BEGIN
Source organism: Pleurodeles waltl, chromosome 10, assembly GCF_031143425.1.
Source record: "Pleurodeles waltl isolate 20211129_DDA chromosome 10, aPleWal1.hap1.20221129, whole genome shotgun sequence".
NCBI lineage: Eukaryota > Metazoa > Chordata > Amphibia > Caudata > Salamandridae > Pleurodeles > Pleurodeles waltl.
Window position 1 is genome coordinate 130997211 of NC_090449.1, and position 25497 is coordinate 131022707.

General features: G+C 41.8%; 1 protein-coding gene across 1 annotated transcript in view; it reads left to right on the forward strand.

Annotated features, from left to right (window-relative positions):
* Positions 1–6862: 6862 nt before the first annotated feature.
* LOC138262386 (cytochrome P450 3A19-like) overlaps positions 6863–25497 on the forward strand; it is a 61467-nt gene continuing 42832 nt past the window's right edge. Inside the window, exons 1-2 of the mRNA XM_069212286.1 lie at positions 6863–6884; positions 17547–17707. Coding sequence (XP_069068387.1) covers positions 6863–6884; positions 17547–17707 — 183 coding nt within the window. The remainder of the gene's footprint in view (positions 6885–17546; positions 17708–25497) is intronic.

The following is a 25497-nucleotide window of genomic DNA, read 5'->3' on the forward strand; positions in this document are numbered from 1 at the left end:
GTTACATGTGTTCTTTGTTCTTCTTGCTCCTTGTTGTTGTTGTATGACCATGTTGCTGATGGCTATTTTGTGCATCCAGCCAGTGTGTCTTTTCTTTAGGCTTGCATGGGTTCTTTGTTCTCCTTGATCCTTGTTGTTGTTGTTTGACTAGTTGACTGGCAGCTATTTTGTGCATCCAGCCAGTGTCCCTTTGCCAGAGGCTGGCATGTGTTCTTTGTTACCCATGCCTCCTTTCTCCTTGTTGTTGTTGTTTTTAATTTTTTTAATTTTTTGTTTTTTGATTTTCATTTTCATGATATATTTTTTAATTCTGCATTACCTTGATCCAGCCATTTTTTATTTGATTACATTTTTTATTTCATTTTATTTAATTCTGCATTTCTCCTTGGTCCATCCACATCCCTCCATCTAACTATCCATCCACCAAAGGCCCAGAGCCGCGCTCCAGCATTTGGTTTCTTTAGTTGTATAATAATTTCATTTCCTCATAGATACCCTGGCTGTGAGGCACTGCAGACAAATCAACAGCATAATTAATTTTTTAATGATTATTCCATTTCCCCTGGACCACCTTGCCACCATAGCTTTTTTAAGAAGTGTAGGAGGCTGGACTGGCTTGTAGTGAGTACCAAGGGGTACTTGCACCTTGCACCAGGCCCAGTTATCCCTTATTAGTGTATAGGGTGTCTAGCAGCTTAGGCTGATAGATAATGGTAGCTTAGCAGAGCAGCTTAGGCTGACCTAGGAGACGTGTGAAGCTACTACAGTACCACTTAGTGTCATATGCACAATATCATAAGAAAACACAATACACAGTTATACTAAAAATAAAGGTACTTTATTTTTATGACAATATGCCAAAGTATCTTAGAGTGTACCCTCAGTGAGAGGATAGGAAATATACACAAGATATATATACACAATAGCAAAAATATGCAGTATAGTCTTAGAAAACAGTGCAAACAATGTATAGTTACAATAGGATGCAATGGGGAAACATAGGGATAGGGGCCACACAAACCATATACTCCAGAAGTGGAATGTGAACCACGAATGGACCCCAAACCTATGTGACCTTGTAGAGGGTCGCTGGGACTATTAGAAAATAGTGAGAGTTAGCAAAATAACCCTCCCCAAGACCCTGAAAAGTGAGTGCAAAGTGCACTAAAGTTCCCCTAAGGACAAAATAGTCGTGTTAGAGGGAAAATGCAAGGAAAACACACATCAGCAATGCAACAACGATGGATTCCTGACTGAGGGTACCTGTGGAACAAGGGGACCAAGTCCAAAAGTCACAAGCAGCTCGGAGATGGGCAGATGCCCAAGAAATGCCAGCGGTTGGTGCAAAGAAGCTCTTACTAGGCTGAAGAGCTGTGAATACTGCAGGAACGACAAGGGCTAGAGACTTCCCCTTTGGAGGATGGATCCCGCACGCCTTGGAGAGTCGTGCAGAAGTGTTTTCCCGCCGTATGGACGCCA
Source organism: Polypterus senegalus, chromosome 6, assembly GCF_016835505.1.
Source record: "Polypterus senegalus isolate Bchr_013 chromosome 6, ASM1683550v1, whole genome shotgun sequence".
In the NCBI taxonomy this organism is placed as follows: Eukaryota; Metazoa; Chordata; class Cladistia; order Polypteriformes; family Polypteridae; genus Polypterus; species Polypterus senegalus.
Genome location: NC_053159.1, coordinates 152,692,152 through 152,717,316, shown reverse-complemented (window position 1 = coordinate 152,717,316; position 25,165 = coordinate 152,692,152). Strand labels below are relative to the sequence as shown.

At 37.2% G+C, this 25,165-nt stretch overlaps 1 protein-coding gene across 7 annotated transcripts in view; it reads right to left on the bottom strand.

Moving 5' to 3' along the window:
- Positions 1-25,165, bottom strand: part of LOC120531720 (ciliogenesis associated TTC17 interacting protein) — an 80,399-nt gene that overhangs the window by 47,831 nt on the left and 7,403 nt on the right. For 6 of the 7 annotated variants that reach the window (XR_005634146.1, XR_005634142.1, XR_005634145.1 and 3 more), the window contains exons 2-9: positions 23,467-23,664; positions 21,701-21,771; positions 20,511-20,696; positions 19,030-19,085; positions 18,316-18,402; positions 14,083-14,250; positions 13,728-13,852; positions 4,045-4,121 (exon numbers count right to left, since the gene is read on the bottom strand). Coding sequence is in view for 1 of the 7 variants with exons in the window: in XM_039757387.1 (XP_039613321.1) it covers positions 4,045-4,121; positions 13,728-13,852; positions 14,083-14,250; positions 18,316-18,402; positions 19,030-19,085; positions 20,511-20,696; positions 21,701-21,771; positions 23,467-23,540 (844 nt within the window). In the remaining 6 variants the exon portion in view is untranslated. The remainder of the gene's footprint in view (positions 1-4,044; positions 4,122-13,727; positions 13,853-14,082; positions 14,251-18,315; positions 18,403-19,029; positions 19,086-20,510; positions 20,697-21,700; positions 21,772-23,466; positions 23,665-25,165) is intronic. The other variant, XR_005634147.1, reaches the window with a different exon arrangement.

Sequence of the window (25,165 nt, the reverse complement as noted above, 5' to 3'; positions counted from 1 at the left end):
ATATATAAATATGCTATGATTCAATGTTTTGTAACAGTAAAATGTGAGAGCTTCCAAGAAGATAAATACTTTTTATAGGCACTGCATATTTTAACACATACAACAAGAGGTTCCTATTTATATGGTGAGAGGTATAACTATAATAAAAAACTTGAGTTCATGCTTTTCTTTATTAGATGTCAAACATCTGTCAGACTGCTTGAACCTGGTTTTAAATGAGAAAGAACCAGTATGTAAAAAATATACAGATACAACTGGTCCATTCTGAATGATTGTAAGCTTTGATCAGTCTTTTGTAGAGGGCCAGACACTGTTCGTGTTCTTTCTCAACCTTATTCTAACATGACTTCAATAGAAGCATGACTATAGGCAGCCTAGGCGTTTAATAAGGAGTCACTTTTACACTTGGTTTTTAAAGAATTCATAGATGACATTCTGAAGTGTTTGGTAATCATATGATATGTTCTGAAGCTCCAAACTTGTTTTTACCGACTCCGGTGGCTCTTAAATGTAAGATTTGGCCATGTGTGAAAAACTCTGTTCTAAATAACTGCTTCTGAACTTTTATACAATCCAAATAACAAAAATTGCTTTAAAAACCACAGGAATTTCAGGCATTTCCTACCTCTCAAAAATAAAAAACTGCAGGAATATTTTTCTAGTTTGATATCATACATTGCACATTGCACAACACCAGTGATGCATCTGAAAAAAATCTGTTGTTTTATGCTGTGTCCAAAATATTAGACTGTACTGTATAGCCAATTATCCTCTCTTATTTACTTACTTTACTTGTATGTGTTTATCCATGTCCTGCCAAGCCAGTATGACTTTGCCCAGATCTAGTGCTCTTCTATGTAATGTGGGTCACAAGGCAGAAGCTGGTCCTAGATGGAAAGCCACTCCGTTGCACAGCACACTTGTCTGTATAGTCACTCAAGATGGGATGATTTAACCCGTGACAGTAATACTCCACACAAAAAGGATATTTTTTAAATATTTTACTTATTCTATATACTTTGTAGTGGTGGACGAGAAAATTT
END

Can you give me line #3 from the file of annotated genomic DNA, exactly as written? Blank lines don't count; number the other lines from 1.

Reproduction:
NCBI lineage: Eukaryota > Metazoa > Chordata > Amphibia > Caudata > Salamandridae > Pleurodeles > Pleurodeles waltl.